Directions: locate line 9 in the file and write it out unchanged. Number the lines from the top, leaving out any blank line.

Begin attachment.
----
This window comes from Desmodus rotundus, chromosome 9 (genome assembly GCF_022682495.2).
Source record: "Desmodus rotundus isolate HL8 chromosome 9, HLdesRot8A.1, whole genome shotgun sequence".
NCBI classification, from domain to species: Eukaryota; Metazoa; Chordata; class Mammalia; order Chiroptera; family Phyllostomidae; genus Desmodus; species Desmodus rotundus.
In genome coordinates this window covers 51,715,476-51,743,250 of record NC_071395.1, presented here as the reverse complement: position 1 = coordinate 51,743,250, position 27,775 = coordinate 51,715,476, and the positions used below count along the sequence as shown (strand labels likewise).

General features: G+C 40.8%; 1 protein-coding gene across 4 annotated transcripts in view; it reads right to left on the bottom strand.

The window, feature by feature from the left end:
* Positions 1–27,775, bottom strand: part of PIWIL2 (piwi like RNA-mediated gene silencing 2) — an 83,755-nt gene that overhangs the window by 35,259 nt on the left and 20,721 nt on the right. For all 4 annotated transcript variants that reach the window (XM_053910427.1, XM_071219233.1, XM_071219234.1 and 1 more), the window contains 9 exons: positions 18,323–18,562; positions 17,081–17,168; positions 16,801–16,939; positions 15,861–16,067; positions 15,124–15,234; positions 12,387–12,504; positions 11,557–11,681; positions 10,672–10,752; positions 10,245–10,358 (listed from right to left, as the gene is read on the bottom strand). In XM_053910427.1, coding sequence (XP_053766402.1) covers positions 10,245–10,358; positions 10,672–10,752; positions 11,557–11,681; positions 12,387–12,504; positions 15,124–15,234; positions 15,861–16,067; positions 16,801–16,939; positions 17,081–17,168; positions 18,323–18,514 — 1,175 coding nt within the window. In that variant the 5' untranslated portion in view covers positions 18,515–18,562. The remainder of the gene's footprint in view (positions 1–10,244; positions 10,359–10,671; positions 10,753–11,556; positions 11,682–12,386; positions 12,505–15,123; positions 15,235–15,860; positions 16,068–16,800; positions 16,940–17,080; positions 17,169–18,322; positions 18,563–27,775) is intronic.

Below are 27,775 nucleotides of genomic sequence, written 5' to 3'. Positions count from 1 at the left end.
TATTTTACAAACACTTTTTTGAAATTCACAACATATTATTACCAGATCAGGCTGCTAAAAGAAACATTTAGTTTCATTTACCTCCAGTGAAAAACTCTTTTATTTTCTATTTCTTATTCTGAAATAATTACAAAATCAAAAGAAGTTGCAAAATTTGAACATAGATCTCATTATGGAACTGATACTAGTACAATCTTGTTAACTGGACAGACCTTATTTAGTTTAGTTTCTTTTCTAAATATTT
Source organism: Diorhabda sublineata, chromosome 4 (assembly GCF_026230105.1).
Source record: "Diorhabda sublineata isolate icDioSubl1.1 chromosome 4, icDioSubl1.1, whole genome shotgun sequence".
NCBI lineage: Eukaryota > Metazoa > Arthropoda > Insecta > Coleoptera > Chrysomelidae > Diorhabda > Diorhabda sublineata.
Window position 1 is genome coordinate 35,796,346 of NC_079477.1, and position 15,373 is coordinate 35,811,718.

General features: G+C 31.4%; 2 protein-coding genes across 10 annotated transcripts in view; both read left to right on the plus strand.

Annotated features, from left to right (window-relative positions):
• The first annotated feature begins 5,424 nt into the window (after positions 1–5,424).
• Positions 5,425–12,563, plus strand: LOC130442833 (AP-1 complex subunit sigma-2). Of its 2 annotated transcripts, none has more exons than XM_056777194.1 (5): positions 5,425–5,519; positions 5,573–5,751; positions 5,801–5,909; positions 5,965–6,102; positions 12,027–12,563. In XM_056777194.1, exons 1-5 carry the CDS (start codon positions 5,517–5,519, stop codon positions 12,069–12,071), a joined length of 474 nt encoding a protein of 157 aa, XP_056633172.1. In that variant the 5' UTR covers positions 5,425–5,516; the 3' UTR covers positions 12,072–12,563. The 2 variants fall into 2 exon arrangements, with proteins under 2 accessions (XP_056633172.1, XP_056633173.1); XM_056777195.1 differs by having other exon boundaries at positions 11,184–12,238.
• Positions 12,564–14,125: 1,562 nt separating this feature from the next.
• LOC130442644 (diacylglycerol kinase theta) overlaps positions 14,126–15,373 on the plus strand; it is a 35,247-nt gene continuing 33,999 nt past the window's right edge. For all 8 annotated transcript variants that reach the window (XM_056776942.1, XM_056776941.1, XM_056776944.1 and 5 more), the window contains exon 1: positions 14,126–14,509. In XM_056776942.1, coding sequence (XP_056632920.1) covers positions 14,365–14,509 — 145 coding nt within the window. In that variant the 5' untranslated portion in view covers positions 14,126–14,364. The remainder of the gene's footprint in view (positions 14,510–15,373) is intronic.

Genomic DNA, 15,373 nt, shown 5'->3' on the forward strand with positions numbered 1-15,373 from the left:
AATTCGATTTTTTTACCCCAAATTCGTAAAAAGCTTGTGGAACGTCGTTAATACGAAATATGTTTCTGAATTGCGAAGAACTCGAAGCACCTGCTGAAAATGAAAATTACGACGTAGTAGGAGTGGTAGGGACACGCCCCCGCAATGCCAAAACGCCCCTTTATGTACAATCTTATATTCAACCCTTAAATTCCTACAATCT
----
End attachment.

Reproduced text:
TATTTTACAAACACTTTTTTGAAATTCACAACATATTATTACCAGATCAGGCTGCTAAAAGAAACATTTAGTTTCATTTACCTCCAGTGAAAAACTCTTTTATTTTCTATTTCTTATTCTGAAATAATTACAAAATCAAAAGAAGTTGCAAAATTTGAACATAGATCTCATTATGGAACTGATACTAGTACAATCTTGTTAACTGGACAGACCTTATTTAGTTTAGTTTCTTTTCTAAATATTT